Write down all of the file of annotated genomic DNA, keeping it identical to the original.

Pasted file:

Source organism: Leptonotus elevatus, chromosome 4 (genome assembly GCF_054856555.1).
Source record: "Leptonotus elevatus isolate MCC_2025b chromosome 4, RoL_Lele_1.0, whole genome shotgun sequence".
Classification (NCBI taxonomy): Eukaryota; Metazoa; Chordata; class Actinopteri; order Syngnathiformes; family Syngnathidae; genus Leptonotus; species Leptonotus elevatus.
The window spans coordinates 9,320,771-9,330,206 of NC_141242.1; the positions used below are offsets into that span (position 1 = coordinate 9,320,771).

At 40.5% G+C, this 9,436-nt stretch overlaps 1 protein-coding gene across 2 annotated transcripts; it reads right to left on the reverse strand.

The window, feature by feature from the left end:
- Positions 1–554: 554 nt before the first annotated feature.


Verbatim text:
Source organism: Leptonotus elevatus, chromosome 4 (genome assembly GCF_054856555.1).
Source record: "Leptonotus elevatus isolate MCC_2025b chromosome 4, RoL_Lele_1.0, whole genome shotgun sequence".
Classification (NCBI taxonomy): Eukaryota; Metazoa; Chordata; class Actinopteri; order Syngnathiformes; family Syngnathidae; genus Leptonotus; species Leptonotus elevatus.
The window spans coordinates 9,320,771-9,330,206 of NC_141242.1; the positions used below are offsets into that span (position 1 = coordinate 9,320,771).

At 40.5% G+C, this 9,436-nt stretch overlaps 1 protein-coding gene across 2 annotated transcripts; it reads right to left on the reverse strand.

The window, feature by feature from the left end:
- Positions 1–554: 554 nt before the first annotated feature.